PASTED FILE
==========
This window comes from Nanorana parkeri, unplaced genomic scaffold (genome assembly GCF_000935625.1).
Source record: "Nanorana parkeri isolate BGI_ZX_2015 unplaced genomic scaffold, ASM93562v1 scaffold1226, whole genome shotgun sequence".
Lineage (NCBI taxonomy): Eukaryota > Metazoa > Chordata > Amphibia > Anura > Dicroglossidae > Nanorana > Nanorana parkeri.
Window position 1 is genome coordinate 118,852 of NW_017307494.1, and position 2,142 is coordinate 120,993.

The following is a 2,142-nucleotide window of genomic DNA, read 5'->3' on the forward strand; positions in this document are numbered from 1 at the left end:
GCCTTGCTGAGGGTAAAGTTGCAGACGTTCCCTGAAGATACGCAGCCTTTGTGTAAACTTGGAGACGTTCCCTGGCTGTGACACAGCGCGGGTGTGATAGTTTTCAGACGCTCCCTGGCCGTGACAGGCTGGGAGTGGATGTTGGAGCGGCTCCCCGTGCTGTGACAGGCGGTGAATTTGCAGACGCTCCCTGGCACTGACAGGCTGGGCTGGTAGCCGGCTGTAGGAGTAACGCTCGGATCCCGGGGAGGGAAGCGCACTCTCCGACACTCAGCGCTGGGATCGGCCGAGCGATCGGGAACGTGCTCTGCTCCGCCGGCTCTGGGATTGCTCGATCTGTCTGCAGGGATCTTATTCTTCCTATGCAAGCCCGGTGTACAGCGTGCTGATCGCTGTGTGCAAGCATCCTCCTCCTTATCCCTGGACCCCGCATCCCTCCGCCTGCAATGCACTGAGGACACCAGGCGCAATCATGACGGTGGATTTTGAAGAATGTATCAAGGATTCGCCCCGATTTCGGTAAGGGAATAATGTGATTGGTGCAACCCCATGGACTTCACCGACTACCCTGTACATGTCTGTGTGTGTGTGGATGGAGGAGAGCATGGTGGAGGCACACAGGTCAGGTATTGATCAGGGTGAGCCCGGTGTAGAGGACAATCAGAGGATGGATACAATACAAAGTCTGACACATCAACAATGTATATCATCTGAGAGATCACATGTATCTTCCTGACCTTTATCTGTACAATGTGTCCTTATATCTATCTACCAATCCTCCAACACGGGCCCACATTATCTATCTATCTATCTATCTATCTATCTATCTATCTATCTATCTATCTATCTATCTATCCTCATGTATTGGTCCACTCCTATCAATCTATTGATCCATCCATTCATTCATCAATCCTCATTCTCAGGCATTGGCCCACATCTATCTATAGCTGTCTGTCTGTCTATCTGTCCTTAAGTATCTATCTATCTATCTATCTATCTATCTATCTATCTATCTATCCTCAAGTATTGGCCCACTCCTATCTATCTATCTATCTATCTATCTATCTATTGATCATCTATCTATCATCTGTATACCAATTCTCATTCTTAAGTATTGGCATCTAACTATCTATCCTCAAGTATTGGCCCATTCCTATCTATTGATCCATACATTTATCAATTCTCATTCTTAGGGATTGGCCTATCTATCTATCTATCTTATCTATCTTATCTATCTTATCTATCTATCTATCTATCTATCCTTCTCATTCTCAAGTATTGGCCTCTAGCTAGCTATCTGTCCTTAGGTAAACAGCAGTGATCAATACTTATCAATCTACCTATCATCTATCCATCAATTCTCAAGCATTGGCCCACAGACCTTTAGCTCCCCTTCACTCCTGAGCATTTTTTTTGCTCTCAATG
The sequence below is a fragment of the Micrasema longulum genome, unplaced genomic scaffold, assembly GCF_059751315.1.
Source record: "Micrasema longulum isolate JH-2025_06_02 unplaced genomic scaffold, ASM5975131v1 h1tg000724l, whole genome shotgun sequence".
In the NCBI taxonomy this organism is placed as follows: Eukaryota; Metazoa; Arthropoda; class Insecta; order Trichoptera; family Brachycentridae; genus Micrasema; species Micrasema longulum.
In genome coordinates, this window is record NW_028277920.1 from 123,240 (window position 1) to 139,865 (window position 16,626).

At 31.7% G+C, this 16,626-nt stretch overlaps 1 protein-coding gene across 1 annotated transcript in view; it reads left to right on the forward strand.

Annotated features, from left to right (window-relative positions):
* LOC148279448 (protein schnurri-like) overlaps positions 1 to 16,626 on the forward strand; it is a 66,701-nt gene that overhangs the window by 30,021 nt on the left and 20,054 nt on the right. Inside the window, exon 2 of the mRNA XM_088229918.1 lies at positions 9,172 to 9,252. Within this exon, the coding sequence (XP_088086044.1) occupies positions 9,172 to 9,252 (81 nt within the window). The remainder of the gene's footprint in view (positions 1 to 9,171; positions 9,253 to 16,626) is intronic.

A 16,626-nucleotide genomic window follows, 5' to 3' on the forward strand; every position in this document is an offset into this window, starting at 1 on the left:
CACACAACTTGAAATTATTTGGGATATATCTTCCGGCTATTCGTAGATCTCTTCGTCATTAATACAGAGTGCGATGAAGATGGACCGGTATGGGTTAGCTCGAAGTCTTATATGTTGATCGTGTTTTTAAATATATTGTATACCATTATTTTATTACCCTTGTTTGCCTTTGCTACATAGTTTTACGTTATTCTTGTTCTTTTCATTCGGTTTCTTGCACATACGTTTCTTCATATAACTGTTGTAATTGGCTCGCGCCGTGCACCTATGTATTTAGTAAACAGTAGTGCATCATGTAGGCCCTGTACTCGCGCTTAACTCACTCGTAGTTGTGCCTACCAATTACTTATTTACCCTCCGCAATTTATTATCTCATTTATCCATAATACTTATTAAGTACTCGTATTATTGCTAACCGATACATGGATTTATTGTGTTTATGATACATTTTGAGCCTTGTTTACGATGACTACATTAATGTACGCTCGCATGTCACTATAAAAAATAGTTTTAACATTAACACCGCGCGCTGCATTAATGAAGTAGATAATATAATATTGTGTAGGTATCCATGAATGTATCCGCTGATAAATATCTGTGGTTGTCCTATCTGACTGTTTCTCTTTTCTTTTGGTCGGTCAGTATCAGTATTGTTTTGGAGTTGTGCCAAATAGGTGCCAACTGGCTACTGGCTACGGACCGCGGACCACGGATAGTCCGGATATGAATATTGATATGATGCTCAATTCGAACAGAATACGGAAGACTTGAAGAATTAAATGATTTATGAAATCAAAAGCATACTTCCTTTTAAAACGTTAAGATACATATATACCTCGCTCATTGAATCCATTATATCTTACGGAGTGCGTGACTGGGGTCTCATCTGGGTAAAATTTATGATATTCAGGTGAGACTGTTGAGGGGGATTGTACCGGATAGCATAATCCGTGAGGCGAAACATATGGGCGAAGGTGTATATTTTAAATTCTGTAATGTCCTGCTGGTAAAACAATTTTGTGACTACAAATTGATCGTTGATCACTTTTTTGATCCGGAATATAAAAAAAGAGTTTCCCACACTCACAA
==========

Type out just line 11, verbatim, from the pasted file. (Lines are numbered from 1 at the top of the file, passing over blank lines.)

At 31.7% G+C, this 16,626-nt stretch overlaps 1 protein-coding gene across 1 annotated transcript in view; it reads left to right on the forward strand.